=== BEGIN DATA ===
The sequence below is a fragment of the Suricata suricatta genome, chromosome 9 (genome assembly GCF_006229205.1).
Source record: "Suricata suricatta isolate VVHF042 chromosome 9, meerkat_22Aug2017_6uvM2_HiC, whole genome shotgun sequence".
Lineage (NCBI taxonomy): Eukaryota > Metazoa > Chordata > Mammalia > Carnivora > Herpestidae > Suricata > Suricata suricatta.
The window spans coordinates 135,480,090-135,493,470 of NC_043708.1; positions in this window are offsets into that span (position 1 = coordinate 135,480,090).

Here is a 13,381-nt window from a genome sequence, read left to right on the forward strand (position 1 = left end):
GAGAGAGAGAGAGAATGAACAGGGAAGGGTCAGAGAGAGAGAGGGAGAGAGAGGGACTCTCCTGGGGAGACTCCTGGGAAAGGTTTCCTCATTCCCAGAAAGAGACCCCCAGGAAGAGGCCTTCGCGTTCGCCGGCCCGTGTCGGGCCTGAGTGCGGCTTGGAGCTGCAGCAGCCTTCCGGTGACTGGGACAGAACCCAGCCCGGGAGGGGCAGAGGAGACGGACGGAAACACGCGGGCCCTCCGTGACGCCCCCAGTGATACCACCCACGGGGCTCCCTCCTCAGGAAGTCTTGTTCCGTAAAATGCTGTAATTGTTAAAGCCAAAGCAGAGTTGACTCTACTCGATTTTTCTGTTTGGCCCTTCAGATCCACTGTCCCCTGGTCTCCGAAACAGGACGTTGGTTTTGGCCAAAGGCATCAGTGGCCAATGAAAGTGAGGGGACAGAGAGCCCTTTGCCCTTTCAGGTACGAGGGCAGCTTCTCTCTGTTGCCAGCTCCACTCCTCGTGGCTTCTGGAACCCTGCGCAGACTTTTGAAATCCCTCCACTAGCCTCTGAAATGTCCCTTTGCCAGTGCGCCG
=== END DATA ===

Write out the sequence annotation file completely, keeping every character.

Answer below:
The sequence below is a fragment of the Suricata suricatta genome, chromosome 9 (genome assembly GCF_006229205.1).
Source record: "Suricata suricatta isolate VVHF042 chromosome 9, meerkat_22Aug2017_6uvM2_HiC, whole genome shotgun sequence".
Lineage (NCBI taxonomy): Eukaryota > Metazoa > Chordata > Mammalia > Carnivora > Herpestidae > Suricata > Suricata suricatta.
The window spans coordinates 135,480,090-135,493,470 of NC_043708.1; positions in this window are offsets into that span (position 1 = coordinate 135,480,090).

Here is a 13,381-nt window from a genome sequence, read left to right on the forward strand (position 1 = left end):
GAGAGAGAGAGAGAATGAACAGGGAAGGGTCAGAGAGAGAGAGGGAGAGAGAGGGACTCTCCTGGGGAGACTCCTGGGAAAGGTTTCCTCATTCCCAGAAAGAGACCCCCAGGAAGAGGCCTTCGCGTTCGCCGGCCCGTGTCGGGCCTGAGTGCGGCTTGGAGCTGCAGCAGCCTTCCGGTGACTGGGACAGAACCCAGCCCGGGAGGGGCAGAGGAGACGGACGGAAACACGCGGGCCCTCCGTGACGCCCCCAGTGATACCACCCACGGGGCTCCCTCCTCAGGAAGTCTTGTTCCGTAAAATGCTGTAATTGTTAAAGCCAAAGCAGAGTTGACTCTACTCGATTTTTCTGTTTGGCCCTTCAGATCCACTGTCCCCTGGTCTCCGAAACAGGACGTTGGTTTTGGCCAAAGGCATCAGTGGCCAATGAAAGTGAGGGGACAGAGAGCCCTTTGCCCTTTCAGGTACGAGGGCAGCTTCTCTCTGTTGCCAGCTCCACTCCTCGTGGCTTCTGGAACCCTGCGCAGACTTTTGAAATCCCTCCACTAGCCTCTGAAATGTCCCTTTGCCAGTGCGCCG